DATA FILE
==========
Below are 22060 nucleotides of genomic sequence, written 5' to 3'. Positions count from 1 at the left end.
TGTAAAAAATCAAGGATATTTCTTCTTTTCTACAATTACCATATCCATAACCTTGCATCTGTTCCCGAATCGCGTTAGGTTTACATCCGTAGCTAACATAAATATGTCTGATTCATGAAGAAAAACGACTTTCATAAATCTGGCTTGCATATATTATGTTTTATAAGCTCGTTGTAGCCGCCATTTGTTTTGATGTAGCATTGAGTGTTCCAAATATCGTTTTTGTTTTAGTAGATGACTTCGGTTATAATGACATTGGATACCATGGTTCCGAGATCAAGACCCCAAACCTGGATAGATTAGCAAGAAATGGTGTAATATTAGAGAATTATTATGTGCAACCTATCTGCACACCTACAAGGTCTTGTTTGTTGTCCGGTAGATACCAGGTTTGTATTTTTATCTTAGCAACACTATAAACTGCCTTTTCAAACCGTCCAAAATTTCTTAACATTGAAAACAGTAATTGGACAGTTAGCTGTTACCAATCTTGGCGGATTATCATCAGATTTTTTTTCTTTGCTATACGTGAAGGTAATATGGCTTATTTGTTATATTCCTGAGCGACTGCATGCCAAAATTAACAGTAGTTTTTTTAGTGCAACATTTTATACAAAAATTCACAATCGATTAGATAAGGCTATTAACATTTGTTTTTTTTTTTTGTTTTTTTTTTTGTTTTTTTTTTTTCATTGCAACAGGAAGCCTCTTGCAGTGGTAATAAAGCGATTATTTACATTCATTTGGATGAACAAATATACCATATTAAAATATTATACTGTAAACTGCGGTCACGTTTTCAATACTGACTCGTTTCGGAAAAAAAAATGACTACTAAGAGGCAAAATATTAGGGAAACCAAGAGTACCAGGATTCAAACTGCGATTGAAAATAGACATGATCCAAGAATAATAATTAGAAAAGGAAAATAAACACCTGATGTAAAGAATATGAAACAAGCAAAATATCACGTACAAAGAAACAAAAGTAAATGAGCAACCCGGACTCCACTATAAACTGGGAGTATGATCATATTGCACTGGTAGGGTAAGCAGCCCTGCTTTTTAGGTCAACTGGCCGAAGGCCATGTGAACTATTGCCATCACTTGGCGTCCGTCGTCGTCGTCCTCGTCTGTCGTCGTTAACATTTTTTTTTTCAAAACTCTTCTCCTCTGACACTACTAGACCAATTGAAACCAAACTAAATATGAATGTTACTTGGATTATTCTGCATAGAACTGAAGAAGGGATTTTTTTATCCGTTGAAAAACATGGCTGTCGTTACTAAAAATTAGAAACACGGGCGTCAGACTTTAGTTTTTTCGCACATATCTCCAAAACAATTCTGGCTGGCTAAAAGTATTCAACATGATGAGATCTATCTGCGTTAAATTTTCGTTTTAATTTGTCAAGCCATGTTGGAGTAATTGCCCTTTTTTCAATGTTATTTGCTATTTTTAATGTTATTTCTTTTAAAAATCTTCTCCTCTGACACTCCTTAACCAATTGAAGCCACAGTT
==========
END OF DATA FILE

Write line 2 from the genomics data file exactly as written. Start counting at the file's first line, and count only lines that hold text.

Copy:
TGTAAAAAATCAAGGATATTTCTTCTTTTCTACAATTACCATATCCATAACCTTGCATCTGTTCCCGAATCGCGTTAGGTTTACATCCGTAGCTAACATAAATATGTCTGATTCATGAAGAAAAACGACTTTCATAAATCTGGCTTGCATATATTATGTTTTATAAGCTCGTTGTAGCCGCCATTTGTTTTGATGTAGCATTGAGTGTTCCAAATATCGTTTTTGTTTTAGTAGATGACTTCGGTTATAATGACATTGGATACCATGGTTCCGAGATCAAGACCCCAAACCTGGATAGATTAGCAAGAAATGGTGTAATATTAGAGAATTATTATGTGCAACCTATCTGCACACCTACAAGGTCTTGTTTGTTGTCCGGTAGATACCAGGTTTGTATTTTTATCTTAGCAACACTATAAACTGCCTTTTCAAACCGTCCAAAATTTCTTAACATTGAAAACAGTAATTGGACAGTTAGCTGTTACCAATCTTGGCGGATTATCATCAGATTTTTTTTCTTTGCTATACGTGAAGGTAATATGGCTTATTTGTTATATTCCTGAGCGACTGCATGCCAAAATTAACAGTAGTTTTTTTAGTGCAACATTTTATACAAAAATTCACAATCGATTAGATAAGGCTATTAACATTTGTTTTTTTTTTTTGTTTTTTTTTTTGTTTTTTTTTTTTCATTGCAACAGGAAGCCTCTTGCAGTGGTAATAAAGCGATTATTTACATTCATTTGGATGAACAAATATACCATATTAAAATATTATACTGTAAACTGCGGTCACGTTTTCAATACTGACTCGTTTCGGAAAAAAAAATGACTACTAAGAGGCAAAATATTAGGGAAACCAAGAGTACCAGGATTCAAACTGCGATTGAAAATAGACATGATCCAAGAATAATAATTAGAAAAGGAAAATAAACACCTGATGTAAAGAATATGAAACAAGCAAAATATCACGTACAAAGAAACAAAAGTAAATGAGCAACCCGGACTCCACTATAAACTGGGAGTATGATCATATTGCACTGGTAGGGTAAGCAGCCCTGCTTTTTAGGTCAACTGGCCGAAGGCCATGTGAACTATTGCCATCACTTGGCGTCCGTCGTCGTCGTCCTCGTCTGTCGTCGTTAACATTTTTTTTTTCAAAACTCTTCTCCTCTGACACTACTAGACCAATTGAAACCAAACTAAATATGAATGTTACTTGGATTATTCTGCATAGAACTGAAGAAGGGATTTTTTTATCCGTTGAAAAACATGGCTGTCGTTACTAAAAATTAGAAACACGGGCGTCAGACTTTAGTTTTTTCGCACATATCTCCAAAACAATTCTGGCTGGCTAAAAGTATTCAACATGATGAGATCTATCTGCGTTAAATTTTCGTTTTAATTTGTCAAGCCATGTTGGAGTAATTGCCCTTTTTTCAATGTTATTTGCTATTTTTAATGTTATTTCTTTTAAAAATCTTCTCCTCTGACACTCCTTAACCAATTGAAGCCACAGTT